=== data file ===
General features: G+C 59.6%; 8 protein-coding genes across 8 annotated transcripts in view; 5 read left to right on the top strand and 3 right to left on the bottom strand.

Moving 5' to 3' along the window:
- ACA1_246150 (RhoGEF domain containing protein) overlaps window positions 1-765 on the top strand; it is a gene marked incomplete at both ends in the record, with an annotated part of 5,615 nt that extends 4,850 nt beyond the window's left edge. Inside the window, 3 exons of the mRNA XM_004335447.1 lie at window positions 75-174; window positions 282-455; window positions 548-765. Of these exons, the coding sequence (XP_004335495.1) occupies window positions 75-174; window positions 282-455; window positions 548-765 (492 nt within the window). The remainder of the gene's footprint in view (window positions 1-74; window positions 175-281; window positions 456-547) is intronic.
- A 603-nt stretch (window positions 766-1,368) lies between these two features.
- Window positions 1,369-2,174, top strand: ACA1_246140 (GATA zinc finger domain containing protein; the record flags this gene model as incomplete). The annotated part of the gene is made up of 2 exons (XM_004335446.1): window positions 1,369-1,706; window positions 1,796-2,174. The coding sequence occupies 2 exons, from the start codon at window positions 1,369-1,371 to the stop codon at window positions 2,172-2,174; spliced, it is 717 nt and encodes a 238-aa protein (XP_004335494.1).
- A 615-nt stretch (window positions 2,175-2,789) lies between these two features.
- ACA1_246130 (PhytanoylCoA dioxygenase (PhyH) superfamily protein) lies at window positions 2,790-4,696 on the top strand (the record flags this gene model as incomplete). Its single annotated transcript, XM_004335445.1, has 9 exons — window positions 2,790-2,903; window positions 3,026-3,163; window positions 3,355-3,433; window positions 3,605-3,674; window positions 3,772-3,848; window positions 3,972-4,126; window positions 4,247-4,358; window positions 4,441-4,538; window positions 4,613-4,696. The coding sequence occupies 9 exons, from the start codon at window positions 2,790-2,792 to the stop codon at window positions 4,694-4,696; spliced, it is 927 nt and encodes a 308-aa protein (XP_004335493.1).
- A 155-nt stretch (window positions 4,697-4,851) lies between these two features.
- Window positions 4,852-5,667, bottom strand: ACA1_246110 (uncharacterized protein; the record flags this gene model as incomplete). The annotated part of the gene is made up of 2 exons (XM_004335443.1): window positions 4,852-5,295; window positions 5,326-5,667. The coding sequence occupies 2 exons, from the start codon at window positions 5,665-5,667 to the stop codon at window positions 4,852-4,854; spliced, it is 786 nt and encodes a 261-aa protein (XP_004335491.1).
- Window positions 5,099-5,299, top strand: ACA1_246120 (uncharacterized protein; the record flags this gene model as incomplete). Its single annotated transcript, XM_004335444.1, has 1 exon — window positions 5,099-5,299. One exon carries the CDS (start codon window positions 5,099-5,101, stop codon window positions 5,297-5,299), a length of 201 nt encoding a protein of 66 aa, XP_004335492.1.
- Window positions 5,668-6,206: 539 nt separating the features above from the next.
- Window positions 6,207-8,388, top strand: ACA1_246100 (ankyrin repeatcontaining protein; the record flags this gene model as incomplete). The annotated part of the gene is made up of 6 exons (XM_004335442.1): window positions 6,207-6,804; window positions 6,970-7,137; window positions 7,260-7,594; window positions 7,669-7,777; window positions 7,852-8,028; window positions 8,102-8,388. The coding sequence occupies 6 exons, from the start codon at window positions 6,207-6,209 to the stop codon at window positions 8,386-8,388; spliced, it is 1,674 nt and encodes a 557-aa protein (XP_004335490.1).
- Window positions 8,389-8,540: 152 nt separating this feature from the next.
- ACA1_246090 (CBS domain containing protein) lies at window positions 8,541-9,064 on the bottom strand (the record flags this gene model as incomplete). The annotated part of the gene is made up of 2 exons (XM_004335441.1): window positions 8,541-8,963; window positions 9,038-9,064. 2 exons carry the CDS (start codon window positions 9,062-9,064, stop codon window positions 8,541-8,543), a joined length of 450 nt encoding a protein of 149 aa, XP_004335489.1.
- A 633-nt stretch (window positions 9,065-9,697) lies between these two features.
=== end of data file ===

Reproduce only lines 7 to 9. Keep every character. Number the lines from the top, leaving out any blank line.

- ACA1_246130 (PhytanoylCoA dioxygenase (PhyH) superfamily protein) lies at window positions 2,790-4,696 on the top strand (the record flags this gene model as incomplete). Its single annotated transcript, XM_004335445.1, has 9 exons — window positions 2,790-2,903; window positions 3,026-3,163; window positions 3,355-3,433; window positions 3,605-3,674; window positions 3,772-3,848; window positions 3,972-4,126; window positions 4,247-4,358; window positions 4,441-4,538; window positions 4,613-4,696. The coding sequence occupies 9 exons, from the start codon at window positions 2,790-2,792 to the stop codon at window positions 4,694-4,696; spliced, it is 927 nt and encodes a 308-aa protein (XP_004335493.1).
- A 155-nt stretch (window positions 4,697-4,851) lies between these two features.
- Window positions 4,852-5,667, bottom strand: ACA1_246110 (uncharacterized protein; the record flags this gene model as incomplete). The annotated part of the gene is made up of 2 exons (XM_004335443.1): window positions 4,852-5,295; window positions 5,326-5,667. The coding sequence occupies 2 exons, from the start codon at window positions 5,665-5,667 to the stop codon at window positions 4,852-4,854; spliced, it is 786 nt and encodes a 261-aa protein (XP_004335491.1).